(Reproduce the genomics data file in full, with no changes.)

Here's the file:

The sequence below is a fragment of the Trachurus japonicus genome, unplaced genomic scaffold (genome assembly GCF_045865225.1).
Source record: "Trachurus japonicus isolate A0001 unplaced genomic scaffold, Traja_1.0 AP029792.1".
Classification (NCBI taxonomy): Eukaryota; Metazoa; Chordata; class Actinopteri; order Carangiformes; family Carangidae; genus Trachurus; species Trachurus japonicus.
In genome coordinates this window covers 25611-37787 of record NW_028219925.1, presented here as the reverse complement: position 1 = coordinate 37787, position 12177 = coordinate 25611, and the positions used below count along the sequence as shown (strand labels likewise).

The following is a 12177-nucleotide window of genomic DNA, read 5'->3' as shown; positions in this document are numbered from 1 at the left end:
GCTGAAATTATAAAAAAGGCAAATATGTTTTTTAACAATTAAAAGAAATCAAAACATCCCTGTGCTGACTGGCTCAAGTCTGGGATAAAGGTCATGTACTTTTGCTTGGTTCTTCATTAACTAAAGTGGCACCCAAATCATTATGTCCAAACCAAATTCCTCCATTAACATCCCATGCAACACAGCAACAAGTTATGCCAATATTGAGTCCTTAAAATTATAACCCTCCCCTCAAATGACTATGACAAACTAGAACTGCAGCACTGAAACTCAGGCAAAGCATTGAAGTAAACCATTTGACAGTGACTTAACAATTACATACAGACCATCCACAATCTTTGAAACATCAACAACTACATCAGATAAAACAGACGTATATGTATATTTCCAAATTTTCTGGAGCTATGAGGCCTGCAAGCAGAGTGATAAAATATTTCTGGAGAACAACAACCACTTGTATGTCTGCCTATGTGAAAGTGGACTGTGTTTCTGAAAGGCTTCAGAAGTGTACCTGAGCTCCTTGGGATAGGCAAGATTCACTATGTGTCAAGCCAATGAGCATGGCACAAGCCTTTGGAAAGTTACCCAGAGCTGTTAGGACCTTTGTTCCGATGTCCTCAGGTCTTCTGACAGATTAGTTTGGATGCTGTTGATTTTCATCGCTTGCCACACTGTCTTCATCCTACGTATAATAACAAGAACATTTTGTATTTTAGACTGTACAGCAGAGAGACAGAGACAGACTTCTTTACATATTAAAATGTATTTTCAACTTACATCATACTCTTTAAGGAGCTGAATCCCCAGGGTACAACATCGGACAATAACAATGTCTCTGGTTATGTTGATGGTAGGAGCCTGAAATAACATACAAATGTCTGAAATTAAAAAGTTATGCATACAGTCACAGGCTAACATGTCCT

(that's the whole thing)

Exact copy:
The sequence below is a fragment of the Trachurus japonicus genome, unplaced genomic scaffold (genome assembly GCF_045865225.1).
Source record: "Trachurus japonicus isolate A0001 unplaced genomic scaffold, Traja_1.0 AP029792.1".
Classification (NCBI taxonomy): Eukaryota; Metazoa; Chordata; class Actinopteri; order Carangiformes; family Carangidae; genus Trachurus; species Trachurus japonicus.
In genome coordinates this window covers 25611-37787 of record NW_028219925.1, presented here as the reverse complement: position 1 = coordinate 37787, position 12177 = coordinate 25611, and the positions used below count along the sequence as shown (strand labels likewise).

The following is a 12177-nucleotide window of genomic DNA, read 5'->3' as shown; positions in this document are numbered from 1 at the left end:
GCTGAAATTATAAAAAAGGCAAATATGTTTTTTAACAATTAAAAGAAATCAAAACATCCCTGTGCTGACTGGCTCAAGTCTGGGATAAAGGTCATGTACTTTTGCTTGGTTCTTCATTAACTAAAGTGGCACCCAAATCATTATGTCCAAACCAAATTCCTCCATTAACATCCCATGCAACACAGCAACAAGTTATGCCAATATTGAGTCCTTAAAATTATAACCCTCCCCTCAAATGACTATGACAAACTAGAACTGCAGCACTGAAACTCAGGCAAAGCATTGAAGTAAACCATTTGACAGTGACTTAACAATTACATACAGACCATCCACAATCTTTGAAACATCAACAACTACATCAGATAAAACAGACGTATATGTATATTTCCAAATTTTCTGGAGCTATGAGGCCTGCAAGCAGAGTGATAAAATATTTCTGGAGAACAACAACCACTTGTATGTCTGCCTATGTGAAAGTGGACTGTGTTTCTGAAAGGCTTCAGAAGTGTACCTGAGCTCCTTGGGATAGGCAAGATTCACTATGTGTCAAGCCAATGAGCATGGCACAAGCCTTTGGAAAGTTACCCAGAGCTGTTAGGACCTTTGTTCCGATGTCCTCAGGTCTTCTGACAGATTAGTTTGGATGCTGTTGATTTTCATCGCTTGCCACACTGTCTTCATCCTACGTATAATAACAAGAACATTTTGTATTTTAGACTGTACAGCAGAGAGACAGAGACAGACTTCTTTACATATTAAAATGTATTTTCAACTTACATCATACTCTTTAAGGAGCTGAATCCCCAGGGTACAACATCGGACAATAACAATGTCTCTGGTTATGTTGATGGTAGGAGCCTGAAATAACATACAAATGTCTGAAATTAAAAAGTTATGCATACAGTCACAGGCTAACATGTCCT